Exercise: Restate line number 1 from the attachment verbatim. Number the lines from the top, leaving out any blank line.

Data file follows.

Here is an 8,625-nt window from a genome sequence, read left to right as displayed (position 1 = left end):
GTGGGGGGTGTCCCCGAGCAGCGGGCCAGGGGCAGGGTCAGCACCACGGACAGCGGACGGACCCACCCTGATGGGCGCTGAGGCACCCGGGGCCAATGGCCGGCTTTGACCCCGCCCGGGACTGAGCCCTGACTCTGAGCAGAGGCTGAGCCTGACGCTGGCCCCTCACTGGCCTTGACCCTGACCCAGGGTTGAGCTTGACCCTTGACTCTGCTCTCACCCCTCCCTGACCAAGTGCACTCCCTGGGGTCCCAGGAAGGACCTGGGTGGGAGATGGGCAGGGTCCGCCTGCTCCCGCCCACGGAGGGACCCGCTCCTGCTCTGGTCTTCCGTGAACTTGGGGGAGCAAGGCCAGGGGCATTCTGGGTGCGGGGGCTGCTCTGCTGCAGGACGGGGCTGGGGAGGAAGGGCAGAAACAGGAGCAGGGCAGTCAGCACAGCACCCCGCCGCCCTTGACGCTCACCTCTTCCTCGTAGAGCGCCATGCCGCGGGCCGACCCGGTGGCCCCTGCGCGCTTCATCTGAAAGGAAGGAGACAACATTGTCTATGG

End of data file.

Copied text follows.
Here is an 8,625-nt window from a genome sequence, read left to right as displayed (position 1 = left end):